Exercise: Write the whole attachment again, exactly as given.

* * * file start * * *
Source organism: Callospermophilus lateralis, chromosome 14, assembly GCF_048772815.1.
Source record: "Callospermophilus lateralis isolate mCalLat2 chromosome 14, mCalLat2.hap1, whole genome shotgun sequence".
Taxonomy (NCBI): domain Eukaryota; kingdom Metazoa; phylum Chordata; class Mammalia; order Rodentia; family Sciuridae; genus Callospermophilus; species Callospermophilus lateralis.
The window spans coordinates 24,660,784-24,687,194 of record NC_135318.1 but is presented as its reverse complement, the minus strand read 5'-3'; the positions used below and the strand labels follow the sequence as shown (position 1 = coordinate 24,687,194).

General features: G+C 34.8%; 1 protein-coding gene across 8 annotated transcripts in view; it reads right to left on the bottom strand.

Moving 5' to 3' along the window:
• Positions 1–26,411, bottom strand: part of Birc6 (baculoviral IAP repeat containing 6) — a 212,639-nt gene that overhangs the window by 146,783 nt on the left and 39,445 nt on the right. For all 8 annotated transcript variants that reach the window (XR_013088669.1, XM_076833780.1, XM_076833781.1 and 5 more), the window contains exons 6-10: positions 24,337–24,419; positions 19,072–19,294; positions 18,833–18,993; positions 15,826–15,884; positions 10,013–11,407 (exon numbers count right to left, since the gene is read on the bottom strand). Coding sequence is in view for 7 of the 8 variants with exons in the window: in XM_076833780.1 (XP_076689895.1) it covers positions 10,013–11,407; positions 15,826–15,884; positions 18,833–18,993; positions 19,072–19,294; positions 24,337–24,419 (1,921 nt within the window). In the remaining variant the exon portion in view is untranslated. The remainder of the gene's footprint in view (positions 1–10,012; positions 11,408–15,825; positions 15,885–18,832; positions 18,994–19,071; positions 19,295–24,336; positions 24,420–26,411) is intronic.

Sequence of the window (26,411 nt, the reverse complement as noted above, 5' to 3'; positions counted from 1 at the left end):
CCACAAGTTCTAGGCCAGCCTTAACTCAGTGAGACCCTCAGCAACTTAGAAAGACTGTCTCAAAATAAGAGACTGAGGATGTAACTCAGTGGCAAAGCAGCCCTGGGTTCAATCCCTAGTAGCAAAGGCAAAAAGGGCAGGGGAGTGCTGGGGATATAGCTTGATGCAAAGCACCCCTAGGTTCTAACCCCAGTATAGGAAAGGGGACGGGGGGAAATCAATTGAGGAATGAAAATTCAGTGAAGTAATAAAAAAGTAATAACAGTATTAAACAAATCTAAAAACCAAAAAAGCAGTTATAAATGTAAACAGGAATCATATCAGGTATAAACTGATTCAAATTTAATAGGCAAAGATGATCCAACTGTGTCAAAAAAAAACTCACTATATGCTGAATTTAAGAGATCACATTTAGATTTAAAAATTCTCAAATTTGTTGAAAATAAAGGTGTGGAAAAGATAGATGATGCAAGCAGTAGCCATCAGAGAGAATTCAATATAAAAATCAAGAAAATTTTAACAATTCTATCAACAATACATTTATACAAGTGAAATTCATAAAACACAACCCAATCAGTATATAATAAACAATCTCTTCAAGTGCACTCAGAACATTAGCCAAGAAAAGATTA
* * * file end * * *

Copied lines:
Source organism: Callospermophilus lateralis, chromosome 14, assembly GCF_048772815.1.
Source record: "Callospermophilus lateralis isolate mCalLat2 chromosome 14, mCalLat2.hap1, whole genome shotgun sequence".
Taxonomy (NCBI): domain Eukaryota; kingdom Metazoa; phylum Chordata; class Mammalia; order Rodentia; family Sciuridae; genus Callospermophilus; species Callospermophilus lateralis.
The window spans coordinates 24,660,784-24,687,194 of record NC_135318.1 but is presented as its reverse complement, the minus strand read 5'-3'; the positions used below and the strand labels follow the sequence as shown (position 1 = coordinate 24,687,194).

General features: G+C 34.8%; 1 protein-coding gene across 8 annotated transcripts in view; it reads right to left on the bottom strand.

Moving 5' to 3' along the window:
• Positions 1–26,411, bottom strand: part of Birc6 (baculoviral IAP repeat containing 6) — a 212,639-nt gene that overhangs the window by 146,783 nt on the left and 39,445 nt on the right. For all 8 annotated transcript variants that reach the window (XR_013088669.1, XM_076833780.1, XM_076833781.1 and 5 more), the window contains exons 6-10: positions 24,337–24,419; positions 19,072–19,294; positions 18,833–18,993; positions 15,826–15,884; positions 10,013–11,407 (exon numbers count right to left, since the gene is read on the bottom strand). Coding sequence is in view for 7 of the 8 variants with exons in the window: in XM_076833780.1 (XP_076689895.1) it covers positions 10,013–11,407; positions 15,826–15,884; positions 18,833–18,993; positions 19,072–19,294; positions 24,337–24,419 (1,921 nt within the window). In the remaining variant the exon portion in view is untranslated. The remainder of the gene's footprint in view (positions 1–10,012; positions 11,408–15,825; positions 15,885–18,832; positions 18,994–19,071; positions 19,295–24,336; positions 24,420–26,411) is intronic.

Sequence of the window (26,411 nt, the reverse complement as noted above, 5' to 3'; positions counted from 1 at the left end):
CCACAAGTTCTAGGCCAGCCTTAACTCAGTGAGACCCTCAGCAACTTAGAAAGACTGTCTCAAAATAAGAGACTGAGGATGTAACTCAGTGGCAAAGCAGCCCTGGGTTCAATCCCTAGTAGCAAAGGCAAAAAGGGCAGGGGAGTGCTGGGGATATAGCTTGATGCAAAGCACCCCTAGGTTCTAACCCCAGTATAGGAAAGGGGACGGGGGGAAATCAATTGAGGAATGAAAATTCAGTGAAGTAATAAAAAAGTAATAACAGTATTAAACAAATCTAAAAACCAAAAAAGCAGTTATAAATGTAAACAGGAATCATATCAGGTATAAACTGATTCAAATTTAATAGGCAAAGATGATCCAACTGTGTCAAAAAAAAACTCACTATATGCTGAATTTAAGAGATCACATTTAGATTTAAAAATTCTCAAATTTGTTGAAAATAAAGGTGTGGAAAAGATAGATGATGCAAGCAGTAGCCATCAGAGAGAATTCAATATAAAAATCAAGAAAATTTTAACAATTCTATCAACAATACATTTATACAAGTGAAATTCATAAAACACAACCCAATCAGTATATAATAAACAATCTCTTCAAGTGCACTCAGAACATTAGCCAAGAAAAGATTA